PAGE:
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Listeria monocytogenes causes human listeriosis. Listeriosis can exist in two forms: a self-limiting gastroenteritis and invasive listeriosis that can be life-threatening. The gastrointestinal form is characterized by flu-like symptoms (e.g., diarrhea, vomiting, and fever) that occur 9–48 hr after ingestion of contaminated food. In contrast, invasive listeriosis may have an onset time of 2–6 weeks, and adults may experience septicemia, meningitis, and endocarditis, whereas unborn fetuses may develop abscesses in their liver, lungs, and other organs, often resulting in spontaneous abortion and stillbirth. Surviving children may be seriously ill with meningitis and neurological impairment (CDC, 2001).
Foodborne listeriosis causes approximately 2,500 cases, including 500 deaths, annually in the United States, costing an estimated $2.33 billion, making listeriosis the second most costly foodborne illness after salmonellosis (Buzby and Roberts, 1996). Consequently, foodborne listeriosis has been targeted for reduction by many public heath programs, most notably Healthy People 2010—a comprehensive nationwide health promotion and disease prevention program developed by the U.S. Dept. of Health and Human Services to reduce bacterial infections and enhance life expectancy and quality (www.healthypeople.gov).
Recontamination from the processing environment is the principal source of Listeria contamination of processed ready-to-eat foods (Tompkin, 2002). Scientists, regulators, and food processors have striven for the past two decades to seek out and control L. monocytogenes in such environments. Progress was evidenced by a steady decline in listeriosis cases from 1996 to 2001 (www.cdc.gov/foodnet/annual/2003/2003_report.pdf).
Despite enormous efforts, costs, and early successes by the industry, some believe it is not possible to eradicate this organism from the food processing environment with current available technology (Tompkin, 1999). The challenge of controlling this organism is reflected by a leveling-off of the incidence of foodborne listeriosis in 2001 and 2002 (CDC, 2004). Consequently, the food industry must remain vigilant in its Listeria control efforts.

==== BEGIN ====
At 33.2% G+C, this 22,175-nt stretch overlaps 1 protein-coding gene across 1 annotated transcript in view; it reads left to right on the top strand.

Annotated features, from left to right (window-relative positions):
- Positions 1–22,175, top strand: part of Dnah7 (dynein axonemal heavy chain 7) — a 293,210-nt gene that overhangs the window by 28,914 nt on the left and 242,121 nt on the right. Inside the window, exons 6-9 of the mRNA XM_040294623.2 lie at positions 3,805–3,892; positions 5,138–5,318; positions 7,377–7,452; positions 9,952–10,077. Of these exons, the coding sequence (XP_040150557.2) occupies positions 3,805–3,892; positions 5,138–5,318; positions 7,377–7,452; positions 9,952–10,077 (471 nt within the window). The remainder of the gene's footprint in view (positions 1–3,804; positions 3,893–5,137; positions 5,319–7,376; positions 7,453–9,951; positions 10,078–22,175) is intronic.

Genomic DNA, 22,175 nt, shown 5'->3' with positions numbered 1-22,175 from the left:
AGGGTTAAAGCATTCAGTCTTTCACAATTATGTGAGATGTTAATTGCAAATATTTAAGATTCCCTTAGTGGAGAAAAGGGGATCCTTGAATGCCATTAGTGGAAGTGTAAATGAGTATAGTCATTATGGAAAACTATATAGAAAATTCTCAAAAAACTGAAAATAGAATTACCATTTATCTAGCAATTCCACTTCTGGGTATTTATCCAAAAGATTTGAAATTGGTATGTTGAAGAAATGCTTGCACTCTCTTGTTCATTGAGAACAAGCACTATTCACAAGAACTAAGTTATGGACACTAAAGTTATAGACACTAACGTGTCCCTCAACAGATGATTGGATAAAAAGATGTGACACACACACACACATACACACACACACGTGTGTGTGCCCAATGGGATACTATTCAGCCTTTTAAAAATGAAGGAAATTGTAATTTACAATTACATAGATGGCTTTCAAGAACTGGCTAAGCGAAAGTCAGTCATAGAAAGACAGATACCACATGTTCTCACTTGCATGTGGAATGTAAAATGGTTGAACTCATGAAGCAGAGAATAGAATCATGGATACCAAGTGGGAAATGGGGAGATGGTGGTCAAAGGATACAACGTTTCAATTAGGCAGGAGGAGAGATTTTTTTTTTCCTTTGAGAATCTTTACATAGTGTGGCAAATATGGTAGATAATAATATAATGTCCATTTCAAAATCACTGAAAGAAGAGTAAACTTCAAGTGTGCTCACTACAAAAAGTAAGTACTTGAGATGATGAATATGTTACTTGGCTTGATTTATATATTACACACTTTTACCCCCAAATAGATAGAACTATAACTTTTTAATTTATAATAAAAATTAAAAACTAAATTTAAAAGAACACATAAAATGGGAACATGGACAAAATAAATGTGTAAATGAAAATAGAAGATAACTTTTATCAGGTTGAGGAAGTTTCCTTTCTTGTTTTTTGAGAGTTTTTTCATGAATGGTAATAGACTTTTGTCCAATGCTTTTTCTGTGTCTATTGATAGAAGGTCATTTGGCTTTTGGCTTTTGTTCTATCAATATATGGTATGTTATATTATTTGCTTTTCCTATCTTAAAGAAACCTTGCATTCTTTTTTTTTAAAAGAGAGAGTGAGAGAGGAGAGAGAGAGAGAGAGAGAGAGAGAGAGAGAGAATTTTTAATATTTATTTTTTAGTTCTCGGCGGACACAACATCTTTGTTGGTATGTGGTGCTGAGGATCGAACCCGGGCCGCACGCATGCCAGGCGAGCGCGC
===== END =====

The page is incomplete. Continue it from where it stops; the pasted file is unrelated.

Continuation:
Control is unlikely without the ability to first find the organism. The following discussion assumes that the plant’s Hazard Analysis Critical Control Point (HACCP) plan has been appropriately validated and verified and Good Manufacturing Practices (GMPs) are being followed.
Where to Look
Factory environments are not sterile. L. monocytogenes is very widespread in the natural environment and likely to be reintroduced into food production facilities (Tompkin, 2002). The bacterium also has properties permitting it to survive and effectively compete with other microbes in food processing environments. Its ability to grow at refrigeration temperatures gives it a competitive advantage over non-psychrotrophic microbes. It is also resistant to freezing and high salt content and can adapt to stresses that exist at times in food production facilities. Some harsh conditions in the factory environment (e.g., acidity) can result in cross-protection of Listeria to other stresses (e.g., heat) (Lou and Yousef, 1999).
The areas of greatest relative risk for contaminating food in the factory environment are where Listeria has grown to high numbers. These growth niches must be sought and eliminated when found. Areas where water, food (for microbial growth), and time (e.g., areas not accessible for cleaning) combine at a suitable temperature to produce microbial growth niches. The best places to sample for Listeria are those high-moisture environments where the organism has had opportunity to incubate.
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It is important to investigate and control conditions that create or transmit Listeria niches. Elimination of all known Listeria niches is important, but the greatest immediate risk of product contamination is from such niches and unsanitary conditions occurring after a validated critical control point (CCP).